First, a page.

DEV Community πŸ‘©β€πŸ’»πŸ‘¨β€πŸ’»

Discussion on: Should Frontend Devs Care About Performance??

Collapse
 
bytebodger profile image
Adam Nathaniel Davis Author

I pretty much agree with everything you've written. But I may not have made it clear when I said you should "Care... but not too much" that what you should care about are discernible differences in performance. I totally agree that even a 100 millisecond "delay" may be enough to negatively affect conversions. What I'm railing against are those who are fretting over a nested loop, when the array being looped over can only ever hold, say, 10 values. In scenarios like those, fretting about "performance" is rather silly.

Collapse
 
peerreynders profile image
peerreynders

But I may not have made it clear when I said you should "Care... but not too much" that what you should care about are discernible differences in performance.

"Care... but not too much" would resonate strongly with the crowd that likes to invoke the "premature optimization" clause to shut down any discussion relating to any kind of performance - typically to justify or even promote "performance ignorance" because "that's the responsibility of the framework/libraries that we're using - so we don't have to care". So it's kind of "in vogue" to downplay performance.

My sense was that you were singling out "pointless JavaScript micro-optimizations" but there was never a counterpoint "what aspects of performance should a front end developer care about?"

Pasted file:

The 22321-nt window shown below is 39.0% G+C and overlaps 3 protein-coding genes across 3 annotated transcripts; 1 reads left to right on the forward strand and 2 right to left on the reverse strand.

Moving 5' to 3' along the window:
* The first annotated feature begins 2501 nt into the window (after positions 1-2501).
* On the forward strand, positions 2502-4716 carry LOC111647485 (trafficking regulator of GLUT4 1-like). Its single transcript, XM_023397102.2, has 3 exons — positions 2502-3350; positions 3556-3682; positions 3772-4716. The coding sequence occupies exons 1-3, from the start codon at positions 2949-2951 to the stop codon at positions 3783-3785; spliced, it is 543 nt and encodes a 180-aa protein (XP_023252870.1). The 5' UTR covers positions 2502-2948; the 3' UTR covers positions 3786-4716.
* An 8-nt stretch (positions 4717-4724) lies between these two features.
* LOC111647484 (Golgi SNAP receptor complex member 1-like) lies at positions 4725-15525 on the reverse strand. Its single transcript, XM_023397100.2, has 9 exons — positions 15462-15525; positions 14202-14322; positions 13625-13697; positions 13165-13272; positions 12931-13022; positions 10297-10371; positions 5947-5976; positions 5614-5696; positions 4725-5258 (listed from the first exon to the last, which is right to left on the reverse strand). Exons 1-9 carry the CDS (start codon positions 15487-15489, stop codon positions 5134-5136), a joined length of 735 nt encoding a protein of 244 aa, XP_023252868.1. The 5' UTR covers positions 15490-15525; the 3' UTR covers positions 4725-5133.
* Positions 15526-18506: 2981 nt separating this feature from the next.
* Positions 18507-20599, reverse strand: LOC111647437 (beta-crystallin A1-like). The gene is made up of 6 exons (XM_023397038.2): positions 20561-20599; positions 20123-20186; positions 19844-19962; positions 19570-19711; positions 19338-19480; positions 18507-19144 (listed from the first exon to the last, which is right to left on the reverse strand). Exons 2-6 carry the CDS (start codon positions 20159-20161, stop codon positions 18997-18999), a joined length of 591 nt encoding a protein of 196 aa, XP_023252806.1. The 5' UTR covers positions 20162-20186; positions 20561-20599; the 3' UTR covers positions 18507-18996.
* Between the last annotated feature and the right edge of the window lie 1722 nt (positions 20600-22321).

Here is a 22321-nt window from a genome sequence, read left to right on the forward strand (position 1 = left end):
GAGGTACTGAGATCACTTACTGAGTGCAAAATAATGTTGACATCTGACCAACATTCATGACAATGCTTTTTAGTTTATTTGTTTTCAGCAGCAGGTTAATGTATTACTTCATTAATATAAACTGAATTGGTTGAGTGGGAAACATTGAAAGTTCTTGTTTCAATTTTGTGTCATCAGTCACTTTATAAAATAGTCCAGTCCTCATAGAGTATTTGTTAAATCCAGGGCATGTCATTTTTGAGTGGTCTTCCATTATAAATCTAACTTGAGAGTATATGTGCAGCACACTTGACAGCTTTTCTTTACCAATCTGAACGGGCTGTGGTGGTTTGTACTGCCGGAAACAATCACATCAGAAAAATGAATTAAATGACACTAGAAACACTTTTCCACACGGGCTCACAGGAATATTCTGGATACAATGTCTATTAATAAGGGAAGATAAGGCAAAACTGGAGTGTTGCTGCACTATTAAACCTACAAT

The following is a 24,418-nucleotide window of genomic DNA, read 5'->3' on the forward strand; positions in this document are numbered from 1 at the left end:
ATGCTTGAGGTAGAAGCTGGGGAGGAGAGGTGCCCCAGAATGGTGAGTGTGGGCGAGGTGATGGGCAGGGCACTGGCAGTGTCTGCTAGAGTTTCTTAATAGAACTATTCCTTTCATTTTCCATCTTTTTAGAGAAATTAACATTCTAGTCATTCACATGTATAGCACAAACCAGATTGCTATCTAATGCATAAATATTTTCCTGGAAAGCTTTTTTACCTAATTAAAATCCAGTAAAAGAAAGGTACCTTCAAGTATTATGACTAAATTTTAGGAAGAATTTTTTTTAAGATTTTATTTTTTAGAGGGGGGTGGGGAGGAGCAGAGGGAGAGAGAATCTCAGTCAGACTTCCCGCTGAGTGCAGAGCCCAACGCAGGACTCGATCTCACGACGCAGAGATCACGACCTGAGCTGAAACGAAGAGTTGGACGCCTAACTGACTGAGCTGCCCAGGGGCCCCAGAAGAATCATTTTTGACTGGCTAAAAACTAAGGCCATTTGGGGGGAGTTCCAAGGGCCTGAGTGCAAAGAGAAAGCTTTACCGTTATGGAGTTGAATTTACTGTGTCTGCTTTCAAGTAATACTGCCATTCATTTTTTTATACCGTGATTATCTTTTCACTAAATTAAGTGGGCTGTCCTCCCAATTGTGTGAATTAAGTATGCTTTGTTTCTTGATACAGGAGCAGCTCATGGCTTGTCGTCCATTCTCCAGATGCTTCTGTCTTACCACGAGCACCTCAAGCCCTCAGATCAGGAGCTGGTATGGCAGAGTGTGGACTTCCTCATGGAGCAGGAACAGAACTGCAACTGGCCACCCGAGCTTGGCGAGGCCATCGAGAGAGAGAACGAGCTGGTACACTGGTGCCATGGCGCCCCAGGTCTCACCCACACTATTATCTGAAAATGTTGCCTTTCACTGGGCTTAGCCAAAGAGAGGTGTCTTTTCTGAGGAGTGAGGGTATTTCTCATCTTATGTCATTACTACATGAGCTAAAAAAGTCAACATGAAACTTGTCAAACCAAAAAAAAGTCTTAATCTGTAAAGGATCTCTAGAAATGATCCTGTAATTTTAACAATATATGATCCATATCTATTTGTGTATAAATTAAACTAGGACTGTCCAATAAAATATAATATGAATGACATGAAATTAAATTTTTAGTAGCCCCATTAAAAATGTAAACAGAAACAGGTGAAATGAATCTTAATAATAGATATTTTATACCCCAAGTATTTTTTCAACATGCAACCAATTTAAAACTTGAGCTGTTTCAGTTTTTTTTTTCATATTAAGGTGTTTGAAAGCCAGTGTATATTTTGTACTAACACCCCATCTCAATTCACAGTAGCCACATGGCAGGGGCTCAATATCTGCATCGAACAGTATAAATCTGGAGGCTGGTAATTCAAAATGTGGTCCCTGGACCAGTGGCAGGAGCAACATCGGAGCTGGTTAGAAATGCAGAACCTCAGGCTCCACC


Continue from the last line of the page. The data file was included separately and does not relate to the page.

when the array being looped over can only ever hold, say, 10 values.

Understood but there has to be the conscious decision "it's OK for 10 values, for 100_000_000 I'd have to do better", i.e. there should be knowledge of potential performance consequences should the code find itself on the hot path.

"… but the takeaway I want you to get is that more so than in other systems, you need to measure measure measure measure, and make sure your measurements are as near as possible to the real thing you're trying to build."

That said most code isn't on the hot path but it's easy for people to fixate on JavaScript micro-optimizations because those are relatively easy to spot in code - whether or not they are actually relevant. By extension the real performance issues are: knowing how to measure whether code is performant enough, knowing how to find the code that needs improvement, identifying early decisions that limit performance, and exploiting opportunities that aren't directly related to JavaScript.

The Three Unattractive Pillars of Web Dev: accessibility, security and performance;

  • "They’re only a problem when they’re missing."
  • "Try and retrofit any of them to your project and you’re going to have a bad time."

Even in React there is a fair amount of judgement involved when deciding to use features like React.memo, useMemo or to "just let things go".

A front end development performance mindset isn't about micro-optimizing every piece of JavaScript but caring about end user performance from the beginning of the first request up to the point when the browser page tab finishes closing.


Henry Petroski:

The most amazing achievement of the computer software industry is its continuing cancellation of the steady and staggering gains made by the computer hardware industry.

Some comments have been hidden by the post's author - find out more